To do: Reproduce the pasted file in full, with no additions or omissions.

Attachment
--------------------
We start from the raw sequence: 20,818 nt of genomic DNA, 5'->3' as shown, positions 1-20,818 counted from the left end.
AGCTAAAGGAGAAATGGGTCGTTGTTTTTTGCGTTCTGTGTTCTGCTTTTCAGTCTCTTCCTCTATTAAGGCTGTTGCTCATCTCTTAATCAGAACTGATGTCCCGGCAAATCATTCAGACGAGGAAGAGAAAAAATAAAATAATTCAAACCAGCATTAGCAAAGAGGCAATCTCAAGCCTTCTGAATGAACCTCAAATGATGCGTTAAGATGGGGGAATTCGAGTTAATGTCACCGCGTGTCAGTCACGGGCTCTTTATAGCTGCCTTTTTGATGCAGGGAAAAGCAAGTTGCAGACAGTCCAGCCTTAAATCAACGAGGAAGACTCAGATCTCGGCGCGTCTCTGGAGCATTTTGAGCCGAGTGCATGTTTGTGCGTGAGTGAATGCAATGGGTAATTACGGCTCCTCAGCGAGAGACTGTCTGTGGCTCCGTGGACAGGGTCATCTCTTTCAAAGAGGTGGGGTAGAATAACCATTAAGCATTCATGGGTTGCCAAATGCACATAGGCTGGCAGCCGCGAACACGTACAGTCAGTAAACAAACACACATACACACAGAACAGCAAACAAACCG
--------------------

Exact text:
We start from the raw sequence: 20,818 nt of genomic DNA, 5'->3' as shown, positions 1-20,818 counted from the left end.
AGCTAAAGGAGAAATGGGTCGTTGTTTTTTGCGTTCTGTGTTCTGCTTTTCAGTCTCTTCCTCTATTAAGGCTGTTGCTCATCTCTTAATCAGAACTGATGTCCCGGCAAATCATTCAGACGAGGAAGAGAAAAAATAAAATAATTCAAACCAGCATTAGCAAAGAGGCAATCTCAAGCCTTCTGAATGAACCTCAAATGATGCGTTAAGATGGGGGAATTCGAGTTAATGTCACCGCGTGTCAGTCACGGGCTCTTTATAGCTGCCTTTTTGATGCAGGGAAAAGCAAGTTGCAGACAGTCCAGCCTTAAATCAACGAGGAAGACTCAGATCTCGGCGCGTCTCTGGAGCATTTTGAGCCGAGTGCATGTTTGTGCGTGAGTGAATGCAATGGGTAATTACGGCTCCTCAGCGAGAGACTGTCTGTGGCTCCGTGGACAGGGTCATCTCTTTCAAAGAGGTGGGGTAGAATAACCATTAAGCATTCATGGGTTGCCAAATGCACATAGGCTGGCAGCCGCGAACACGTACAGTCAGTAAACAAACACACATACACACAGAACAGCAAACAAACCG